WASHINGTON – State-sponsored Russian hackers this year seem to be far more interested in demonstrating that they can disrupt the US utility grid than the midterm elections, as US intelligence officials and technology managers report.
Despite infiltration attempts, online reports from two Senate Democrats awaiting reelection, intelligence officials said they saw little activity by Russian military hackers targeting either major American politicians or state voter registration systems.
For comparison, for intelligence officials and executives Of the companies that monitor the world's computer networks, there is an amazingly greater effort to implant malware into the power grid.
While the "Hundreds of Victims" department led the attacks, much more than they had previously admitted, there is no evidence that the hackers attempted to take over the facilities, as Russian actors in the Ukraine said Years 2015 and 2016 did.
In interviews, American intelligence officials said the department underestimated the extent of the threat. So far, the White House has said little about the intrusions, except the fear of such violations, to maintain old coal power plants if they need to recover from a major attack.
On Friday, President Trump was briefed on the government's efforts to protect the upcoming midterm elections from what a White House statement described as "vicious foreign actors." She said she supports state and local governments to protect their electoral systems.
"The president has made his government clear we will not tolerate foreign interference from any national state to other vicious actors," the statement said.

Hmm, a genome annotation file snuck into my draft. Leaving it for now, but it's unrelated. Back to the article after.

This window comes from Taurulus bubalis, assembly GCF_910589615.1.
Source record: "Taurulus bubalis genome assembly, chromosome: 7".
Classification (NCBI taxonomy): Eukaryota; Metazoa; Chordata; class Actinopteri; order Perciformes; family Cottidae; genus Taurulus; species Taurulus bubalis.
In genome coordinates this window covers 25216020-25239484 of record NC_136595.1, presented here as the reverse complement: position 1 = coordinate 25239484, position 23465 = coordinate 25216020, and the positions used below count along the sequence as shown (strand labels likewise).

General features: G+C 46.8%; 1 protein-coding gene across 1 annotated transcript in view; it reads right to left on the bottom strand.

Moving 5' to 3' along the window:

It is possible that Russian hackers will keep their fire until election day in November. In the face of allegations this month of 12 Russian military officers being accused of American electoral bluffing, the agency earlier called itself G.R.U. perhaps it is very well aware that it is closely watched by the National Security Agency and other US intelligence agencies.
But that did not stop Russian intelligence agencies from targeting politicians.
Microsoft has halted this last week at a security conference announcing a stop last fall that was aimed at Senate human resources offices. While the company did not identify who was targeted, Senator Claire McCaskill, Democrat of Missouri, who has a tough race for reelection, said on Thursday night that her office had been hit in an attack she deemed unsuccessful  acknowledged the breach only when The Daily Beast identified her as one of the legislators whose offices were the target of password-seeking efforts.
"Russia continues to engage in cyber warfare against our democracy," McCaskill said in a statement. "Although this attack was unsuccessful, it is outrageous that they think they can get away with it, and I will not be intimidated."
American officials said it was unclear whether the attack was being re-elected Mrs. McCaskill was related. She is a member of the Senate Armed Forces Committee, and a senior official said it was possible that hackers were looking for a way to access secret military operations and budgets.
Microsoft Officials Determining October and November Ingresses (19659002) "If we see such an attempt, we have no way to see the attacker's motivation," said Tom Burt, vice president of customer safety and trust Microsoft on Friday. McCaskill was one of two legislators whose offices were attacked by Russian hackers. the company refused to name the other one. (Mr Burt told the Aspen Security Forum last week that three members of the congress have been targeted, but he said on Friday that the many accounts targeted were apparently employees of only two law firms.)